The Phoenix and the Carpet
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uttered a shout that was more like ‘Oo goggery bag-wag’ than anything else the children had ever heard, and at once brown coppery people leapt out of every hut, and swarmed like ants about the clearing. There was no time for discussion, and no one wanted to discuss anything, anyhow. Whether these coppery people were cannibals or not now seemed to matter very little. Without an instant’s hesitation the four children turned and ran back along the forest path; the only pause was Anthea’s. She stood
fell down in a fit as likely as not. You’ll have to put up with the cold bacon for your dinners; and what on earth you’ve got your outdoor things on for I don’t know. And then I’ll slip out and see if they know anything about her at the police-station.’ But nobody ever knew anything about the cook any more, except the children, and, later, one other person. Mother was so upset at losing the cook, and so anxious about her, that Anthea felt most miserable, as though she had done something very
arranged to wait till evening, and then to seek the dear burglar in his lonely cell. Meantime Jane and Anthea darned away as hard as they could, to make the carpet as strong as possible. For all felt how terrible it would be if the precious burglar, while being carried to the sunny southern shore, were to tumble through a hole in the carpet, and be lost for ever in the sunny southern sea. The servants were tired after Mrs Wigson’s party, so every one went to bed early, and when the Phoenix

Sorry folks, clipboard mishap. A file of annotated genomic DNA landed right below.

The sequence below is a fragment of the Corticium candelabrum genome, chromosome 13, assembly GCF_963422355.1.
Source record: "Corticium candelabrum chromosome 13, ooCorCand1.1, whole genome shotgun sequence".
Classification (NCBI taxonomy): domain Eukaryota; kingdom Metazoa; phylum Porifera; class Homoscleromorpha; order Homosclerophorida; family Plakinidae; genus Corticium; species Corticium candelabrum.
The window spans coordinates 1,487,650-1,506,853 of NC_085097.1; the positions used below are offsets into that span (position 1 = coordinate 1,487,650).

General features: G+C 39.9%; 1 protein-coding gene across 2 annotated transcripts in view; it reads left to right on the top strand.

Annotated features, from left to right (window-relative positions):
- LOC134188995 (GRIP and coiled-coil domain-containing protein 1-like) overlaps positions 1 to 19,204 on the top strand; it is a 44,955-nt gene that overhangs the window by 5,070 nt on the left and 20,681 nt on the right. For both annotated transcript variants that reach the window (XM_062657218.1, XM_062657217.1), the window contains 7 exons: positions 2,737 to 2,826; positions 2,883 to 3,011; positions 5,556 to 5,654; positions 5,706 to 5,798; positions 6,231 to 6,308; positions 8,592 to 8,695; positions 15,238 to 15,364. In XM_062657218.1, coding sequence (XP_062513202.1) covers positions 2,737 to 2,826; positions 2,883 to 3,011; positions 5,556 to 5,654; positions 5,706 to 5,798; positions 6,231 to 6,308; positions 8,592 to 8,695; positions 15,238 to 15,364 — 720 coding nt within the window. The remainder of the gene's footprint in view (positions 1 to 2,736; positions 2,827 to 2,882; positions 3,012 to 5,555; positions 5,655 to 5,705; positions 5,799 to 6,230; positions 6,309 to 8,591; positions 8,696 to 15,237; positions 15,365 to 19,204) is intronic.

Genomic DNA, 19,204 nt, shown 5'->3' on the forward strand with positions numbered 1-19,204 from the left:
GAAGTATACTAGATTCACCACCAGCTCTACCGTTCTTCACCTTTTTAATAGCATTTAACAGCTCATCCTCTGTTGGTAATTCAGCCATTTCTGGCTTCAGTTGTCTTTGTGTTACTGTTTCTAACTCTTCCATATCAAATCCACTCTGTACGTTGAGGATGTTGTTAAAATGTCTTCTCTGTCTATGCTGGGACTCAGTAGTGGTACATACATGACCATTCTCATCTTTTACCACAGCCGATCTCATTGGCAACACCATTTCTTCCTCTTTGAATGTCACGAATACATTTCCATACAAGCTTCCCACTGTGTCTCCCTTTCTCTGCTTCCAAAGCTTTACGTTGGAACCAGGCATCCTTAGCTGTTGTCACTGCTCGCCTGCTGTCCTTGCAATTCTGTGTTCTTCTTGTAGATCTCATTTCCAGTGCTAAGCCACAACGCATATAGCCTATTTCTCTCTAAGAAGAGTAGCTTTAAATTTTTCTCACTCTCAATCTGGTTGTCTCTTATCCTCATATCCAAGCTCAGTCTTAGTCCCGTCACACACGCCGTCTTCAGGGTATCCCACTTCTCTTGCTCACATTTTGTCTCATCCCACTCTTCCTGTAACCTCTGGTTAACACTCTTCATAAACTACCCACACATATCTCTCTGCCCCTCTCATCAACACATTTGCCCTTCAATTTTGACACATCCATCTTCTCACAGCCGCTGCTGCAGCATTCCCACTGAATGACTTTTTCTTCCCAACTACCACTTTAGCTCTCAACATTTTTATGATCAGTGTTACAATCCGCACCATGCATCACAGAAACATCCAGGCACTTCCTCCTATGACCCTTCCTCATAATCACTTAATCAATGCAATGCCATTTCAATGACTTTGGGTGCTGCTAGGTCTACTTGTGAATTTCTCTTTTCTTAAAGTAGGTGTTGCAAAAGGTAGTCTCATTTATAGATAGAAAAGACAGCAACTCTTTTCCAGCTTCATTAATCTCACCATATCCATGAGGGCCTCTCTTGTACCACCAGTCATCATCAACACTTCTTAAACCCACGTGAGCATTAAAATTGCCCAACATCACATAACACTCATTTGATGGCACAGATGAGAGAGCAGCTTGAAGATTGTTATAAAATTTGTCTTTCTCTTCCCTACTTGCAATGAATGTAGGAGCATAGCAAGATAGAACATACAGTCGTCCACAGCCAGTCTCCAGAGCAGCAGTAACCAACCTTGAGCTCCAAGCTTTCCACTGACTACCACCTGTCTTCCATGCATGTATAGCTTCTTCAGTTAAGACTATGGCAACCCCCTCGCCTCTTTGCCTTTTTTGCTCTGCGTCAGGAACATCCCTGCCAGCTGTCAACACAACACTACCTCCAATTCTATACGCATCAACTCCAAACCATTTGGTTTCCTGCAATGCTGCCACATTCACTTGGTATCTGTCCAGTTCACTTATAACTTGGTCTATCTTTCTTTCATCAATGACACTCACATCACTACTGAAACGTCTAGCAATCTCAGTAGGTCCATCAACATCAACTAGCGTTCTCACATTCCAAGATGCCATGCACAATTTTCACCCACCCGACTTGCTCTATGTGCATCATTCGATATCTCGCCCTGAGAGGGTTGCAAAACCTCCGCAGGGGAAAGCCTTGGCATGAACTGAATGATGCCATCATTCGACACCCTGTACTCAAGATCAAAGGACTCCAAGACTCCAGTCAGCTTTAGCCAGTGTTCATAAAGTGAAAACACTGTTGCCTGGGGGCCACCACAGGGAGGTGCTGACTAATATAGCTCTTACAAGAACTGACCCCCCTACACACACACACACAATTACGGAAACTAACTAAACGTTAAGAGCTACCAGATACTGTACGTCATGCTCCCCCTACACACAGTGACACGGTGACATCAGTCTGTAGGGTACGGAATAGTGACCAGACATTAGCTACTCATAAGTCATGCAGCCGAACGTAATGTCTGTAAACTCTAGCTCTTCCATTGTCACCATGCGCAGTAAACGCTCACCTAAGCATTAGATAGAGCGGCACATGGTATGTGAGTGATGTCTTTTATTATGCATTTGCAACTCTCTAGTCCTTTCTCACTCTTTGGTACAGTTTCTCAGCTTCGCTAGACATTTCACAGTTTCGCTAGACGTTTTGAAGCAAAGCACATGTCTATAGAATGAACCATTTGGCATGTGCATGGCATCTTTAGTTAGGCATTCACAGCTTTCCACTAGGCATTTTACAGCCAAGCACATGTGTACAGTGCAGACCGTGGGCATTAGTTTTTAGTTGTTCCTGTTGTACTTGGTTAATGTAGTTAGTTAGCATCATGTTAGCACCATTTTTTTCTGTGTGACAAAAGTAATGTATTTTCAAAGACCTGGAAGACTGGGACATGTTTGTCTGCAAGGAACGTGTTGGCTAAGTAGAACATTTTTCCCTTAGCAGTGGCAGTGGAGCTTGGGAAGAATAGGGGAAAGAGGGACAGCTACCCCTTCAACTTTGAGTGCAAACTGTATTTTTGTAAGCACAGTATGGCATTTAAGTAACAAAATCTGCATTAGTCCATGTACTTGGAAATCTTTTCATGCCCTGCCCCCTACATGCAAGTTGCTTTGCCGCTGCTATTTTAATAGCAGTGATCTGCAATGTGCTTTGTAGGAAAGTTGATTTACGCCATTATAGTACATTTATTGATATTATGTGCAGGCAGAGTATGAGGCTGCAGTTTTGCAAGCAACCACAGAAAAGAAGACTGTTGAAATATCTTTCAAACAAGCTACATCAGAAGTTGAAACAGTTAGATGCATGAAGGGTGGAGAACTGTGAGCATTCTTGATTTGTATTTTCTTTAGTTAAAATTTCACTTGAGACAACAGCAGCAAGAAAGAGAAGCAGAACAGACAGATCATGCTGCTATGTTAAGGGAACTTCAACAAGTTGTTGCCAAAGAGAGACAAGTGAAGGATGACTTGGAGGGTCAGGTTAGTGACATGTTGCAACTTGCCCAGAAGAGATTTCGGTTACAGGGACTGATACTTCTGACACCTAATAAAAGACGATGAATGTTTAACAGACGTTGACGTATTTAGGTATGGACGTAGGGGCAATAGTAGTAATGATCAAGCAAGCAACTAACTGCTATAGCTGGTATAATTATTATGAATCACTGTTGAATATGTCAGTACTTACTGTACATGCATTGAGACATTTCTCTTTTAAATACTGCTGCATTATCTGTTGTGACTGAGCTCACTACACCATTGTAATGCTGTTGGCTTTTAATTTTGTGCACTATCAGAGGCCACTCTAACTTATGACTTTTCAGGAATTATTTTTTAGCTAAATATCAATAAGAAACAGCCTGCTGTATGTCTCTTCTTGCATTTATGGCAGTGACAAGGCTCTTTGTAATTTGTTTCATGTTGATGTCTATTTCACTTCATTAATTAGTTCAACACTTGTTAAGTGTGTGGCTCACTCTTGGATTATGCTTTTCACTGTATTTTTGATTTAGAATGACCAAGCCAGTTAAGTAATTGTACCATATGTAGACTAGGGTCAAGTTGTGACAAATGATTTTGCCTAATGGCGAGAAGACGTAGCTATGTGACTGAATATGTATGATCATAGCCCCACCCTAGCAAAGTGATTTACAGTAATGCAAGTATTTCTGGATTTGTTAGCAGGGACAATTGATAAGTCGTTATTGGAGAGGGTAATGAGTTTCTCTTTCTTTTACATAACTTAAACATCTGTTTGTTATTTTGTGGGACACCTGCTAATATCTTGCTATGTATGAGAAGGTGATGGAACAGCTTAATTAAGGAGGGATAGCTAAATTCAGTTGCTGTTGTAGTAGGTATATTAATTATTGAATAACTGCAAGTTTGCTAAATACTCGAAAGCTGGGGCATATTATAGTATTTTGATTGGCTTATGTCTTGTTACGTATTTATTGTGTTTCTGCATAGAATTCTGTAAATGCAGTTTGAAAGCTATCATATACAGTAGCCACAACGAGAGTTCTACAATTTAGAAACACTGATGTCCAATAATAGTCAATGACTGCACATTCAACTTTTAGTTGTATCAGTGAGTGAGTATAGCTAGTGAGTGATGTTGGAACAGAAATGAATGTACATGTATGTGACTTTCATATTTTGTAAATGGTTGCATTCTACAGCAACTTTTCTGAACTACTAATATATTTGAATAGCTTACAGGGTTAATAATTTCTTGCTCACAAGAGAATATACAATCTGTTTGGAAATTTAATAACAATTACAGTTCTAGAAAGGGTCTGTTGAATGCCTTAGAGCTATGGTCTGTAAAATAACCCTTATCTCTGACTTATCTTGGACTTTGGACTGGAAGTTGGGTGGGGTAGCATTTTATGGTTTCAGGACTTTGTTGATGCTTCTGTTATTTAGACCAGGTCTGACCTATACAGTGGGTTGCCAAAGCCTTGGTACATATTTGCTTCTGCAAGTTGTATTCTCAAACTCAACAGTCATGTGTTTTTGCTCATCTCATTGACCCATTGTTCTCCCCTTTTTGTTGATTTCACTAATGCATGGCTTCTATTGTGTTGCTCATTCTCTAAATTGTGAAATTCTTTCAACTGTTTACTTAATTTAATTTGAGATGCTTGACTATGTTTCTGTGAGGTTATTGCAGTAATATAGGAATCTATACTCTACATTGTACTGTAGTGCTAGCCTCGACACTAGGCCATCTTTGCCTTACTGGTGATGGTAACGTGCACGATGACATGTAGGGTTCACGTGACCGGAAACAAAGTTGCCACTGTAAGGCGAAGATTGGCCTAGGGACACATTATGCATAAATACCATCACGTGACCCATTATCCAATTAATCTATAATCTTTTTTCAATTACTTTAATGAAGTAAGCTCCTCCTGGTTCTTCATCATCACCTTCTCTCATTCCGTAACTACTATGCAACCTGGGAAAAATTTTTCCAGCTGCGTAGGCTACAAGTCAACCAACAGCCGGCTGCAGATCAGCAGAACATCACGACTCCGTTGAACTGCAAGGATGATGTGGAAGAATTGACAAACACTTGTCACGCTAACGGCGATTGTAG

‘The rest of us made the fire of sweet-scented woods and gums, though,’ said Cyril. ‘And – and it was an accident my putting you on the fire,’ said Robert, telling the truth with some difficulty, for he did not know how the Phoenix might take it. It took it in the most unexpected manner. ‘Your candid avowal,’ it said, ‘removes my last scruple. I will tell you my story.’ ‘And you won’t vanish, or anything sudden, will you?’ asked Anthea, anxiously. ‘Why?’ it asked, puffing out the golden
awakened suddenly, and the Phoenix was not used to boys, and his feelings, if not his wings, were hurt. ‘Sorry,’ said Cyril, coming awake all in a minute. ‘Do come back! What was it you were saying? Something about bacon and rations?’ The Phoenix fluttered back to the brass rail at the foot of the bed. ‘I say – you are real,’ said Cyril. ‘How ripping! And the carpet?’ ‘The carpet is as real as it ever was,’ said the Phoenix, rather contemptuously; ‘but, of course, a carpet’s only a carpet,